Seoul’s Jangchung-dong’s Jokbal Alley has been the original location for the country’s best jokbal since the end of the Korean war. (Photo courtesy of rjkoehler.tumblr.com).
One must not be shy when entering into Korean cuisine–or alleyways for that matter. A walk down a neon-lit street or back-alley full of steam will most likely show tanks with unknown seafood piled upon each other, a full pig’s head, and a wooden block of steamed intestine and blood sausage. But one of the best ways to participate in Korea’s trio of social, culinary, and heavy drinking life is by inviting pig’s feet into the night.
Jokbal (족발), or pig’s trotters or braised pork foot or Korean pork shank, is a steamed/boiled and simmered pork that is one of Korea’s finest dinner and home delivery meals–on that pairs nicely with soju and socializing. Like any Korean food, there is a, perhaps easily assumed, medicinal purpose: wrinkle-free skin (due to the gelatin) and hangover prevention, due to the, well, pork. The culinary tradition and medicinal value dates as far back as the early days of the Joseon dynasty in the 16th century.
From Seoul to Busan, jokbal had made its name as one the quintessential meals in South Korea. And the heart of this scene is in Seoul’s Jangchung-dong’s (장충동) Jokbal Alley. By Korean standards, it can be above average–a small serving for two at roughly 20,000 won (원), a small group at 25,000 won, and a big table at 30,000 won–but the cost relative to the quality and culinary expertise is money well spent. The popularity has spread to Seattle and Los Angeles , as has the steamed version, bossam (보쌈), which is wrapped in cabbage or mint leaves with garlic and soybean paste. (Even Korean players in Major League Baseball feel homesick for it.) Korean pop singer JungGiGo comes from a family with a successful jokbal restaurant.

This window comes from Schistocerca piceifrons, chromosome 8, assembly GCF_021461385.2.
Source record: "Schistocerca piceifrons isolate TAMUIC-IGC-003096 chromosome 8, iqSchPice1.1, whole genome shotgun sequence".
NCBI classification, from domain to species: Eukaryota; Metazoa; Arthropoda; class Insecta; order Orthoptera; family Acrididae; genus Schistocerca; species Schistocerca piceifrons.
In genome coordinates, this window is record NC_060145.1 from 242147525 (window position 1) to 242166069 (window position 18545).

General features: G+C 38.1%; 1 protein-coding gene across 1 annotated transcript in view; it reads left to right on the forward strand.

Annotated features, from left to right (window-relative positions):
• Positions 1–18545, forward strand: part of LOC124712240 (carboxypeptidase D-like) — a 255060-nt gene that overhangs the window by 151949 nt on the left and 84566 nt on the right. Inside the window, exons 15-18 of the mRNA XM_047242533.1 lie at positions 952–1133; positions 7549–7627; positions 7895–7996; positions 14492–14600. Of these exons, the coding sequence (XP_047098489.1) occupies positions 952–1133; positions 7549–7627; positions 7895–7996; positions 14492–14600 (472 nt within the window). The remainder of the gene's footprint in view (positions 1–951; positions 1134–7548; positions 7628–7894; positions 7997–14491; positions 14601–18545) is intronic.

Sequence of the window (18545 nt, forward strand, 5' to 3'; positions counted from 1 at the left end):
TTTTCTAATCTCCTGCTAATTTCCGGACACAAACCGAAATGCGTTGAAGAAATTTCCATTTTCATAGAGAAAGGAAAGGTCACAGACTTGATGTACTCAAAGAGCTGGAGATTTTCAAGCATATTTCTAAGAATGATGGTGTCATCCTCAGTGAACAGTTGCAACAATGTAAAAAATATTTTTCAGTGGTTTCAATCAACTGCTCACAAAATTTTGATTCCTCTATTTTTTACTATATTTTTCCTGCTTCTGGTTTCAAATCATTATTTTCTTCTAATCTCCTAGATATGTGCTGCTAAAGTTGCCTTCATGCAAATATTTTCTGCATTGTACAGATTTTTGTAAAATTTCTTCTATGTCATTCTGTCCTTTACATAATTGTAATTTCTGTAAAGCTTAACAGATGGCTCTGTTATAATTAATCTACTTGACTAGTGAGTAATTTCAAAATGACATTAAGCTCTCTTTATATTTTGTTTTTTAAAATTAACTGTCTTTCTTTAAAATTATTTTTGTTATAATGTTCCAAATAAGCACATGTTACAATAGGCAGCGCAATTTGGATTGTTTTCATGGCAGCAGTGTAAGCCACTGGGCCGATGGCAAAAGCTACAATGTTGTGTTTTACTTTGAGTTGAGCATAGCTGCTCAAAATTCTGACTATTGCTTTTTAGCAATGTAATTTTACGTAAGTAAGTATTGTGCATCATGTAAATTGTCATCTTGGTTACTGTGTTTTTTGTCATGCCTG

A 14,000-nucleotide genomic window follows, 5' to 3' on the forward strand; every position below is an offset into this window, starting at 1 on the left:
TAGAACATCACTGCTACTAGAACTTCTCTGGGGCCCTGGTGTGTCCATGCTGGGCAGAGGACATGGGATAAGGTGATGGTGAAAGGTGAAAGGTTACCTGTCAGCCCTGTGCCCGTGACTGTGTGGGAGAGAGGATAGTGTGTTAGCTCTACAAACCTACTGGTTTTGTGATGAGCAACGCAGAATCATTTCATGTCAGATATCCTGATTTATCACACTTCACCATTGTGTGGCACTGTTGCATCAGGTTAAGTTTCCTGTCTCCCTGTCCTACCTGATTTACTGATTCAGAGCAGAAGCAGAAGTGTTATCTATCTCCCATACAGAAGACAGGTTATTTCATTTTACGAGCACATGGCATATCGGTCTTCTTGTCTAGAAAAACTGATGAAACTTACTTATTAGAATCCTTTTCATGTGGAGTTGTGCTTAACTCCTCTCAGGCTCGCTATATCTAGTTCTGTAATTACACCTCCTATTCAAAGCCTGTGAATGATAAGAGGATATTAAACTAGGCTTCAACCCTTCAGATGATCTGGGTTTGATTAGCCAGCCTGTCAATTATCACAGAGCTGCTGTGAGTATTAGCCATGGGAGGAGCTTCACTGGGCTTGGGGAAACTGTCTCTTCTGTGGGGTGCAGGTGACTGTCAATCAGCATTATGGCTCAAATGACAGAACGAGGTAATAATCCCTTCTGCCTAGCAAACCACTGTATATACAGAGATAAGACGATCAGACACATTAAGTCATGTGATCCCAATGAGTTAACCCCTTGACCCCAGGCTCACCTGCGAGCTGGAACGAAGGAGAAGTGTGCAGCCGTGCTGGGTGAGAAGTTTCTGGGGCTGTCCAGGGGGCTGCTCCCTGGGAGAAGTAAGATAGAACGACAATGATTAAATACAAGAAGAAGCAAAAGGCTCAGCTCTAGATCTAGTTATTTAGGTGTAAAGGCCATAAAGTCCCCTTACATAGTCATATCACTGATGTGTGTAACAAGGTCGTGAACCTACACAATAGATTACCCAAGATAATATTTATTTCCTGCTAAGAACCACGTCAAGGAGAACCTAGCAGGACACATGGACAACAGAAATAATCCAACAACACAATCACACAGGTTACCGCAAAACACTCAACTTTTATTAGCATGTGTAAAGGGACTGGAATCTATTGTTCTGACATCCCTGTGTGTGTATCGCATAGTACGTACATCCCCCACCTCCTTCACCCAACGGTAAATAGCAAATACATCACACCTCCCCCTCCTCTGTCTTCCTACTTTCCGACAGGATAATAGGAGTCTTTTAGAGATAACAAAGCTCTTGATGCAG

Jokbal is seasoned, simmered, and boiled for up to three hours in a large pot. The broth consists of leeks, garlic, ginger, sugar, Korean soy sauce (간정), and rice wine (청주). One cooked through, the shank is deboned and cut into slices. Typically, it is served with a salty and fermented shrimp (새우젓) along with garlic cloves and soybean past, along with other vegetables that add a non-greasy alternative. It’s greasiness compliments the strong taste of soju, working well as one of Korea’s finest anju (안주), or drinking food, dishes.
Perhaps the myth is true. Pig’s feet has taken on popularity as a natural remedy for wrinkles. (In Korea, even the temporary wrinkles caused by an extended eye brow raise can lead to comments about looking old.) But it is jokbal‘s melt-in-your-mouth feel that brings people back. Elsewhere, pig’s feet may be hard to win over for a night out or a dinner in. But it has a shot as a culinary trend once in the way that bone marrow was both a unthinkable delicacy and a dog’s dish. Is it a trend that could reach the West?
That answer can be found only by a stroll down a Seoul or Busan alley–or on a street in L.A. or a suburb in Seattle.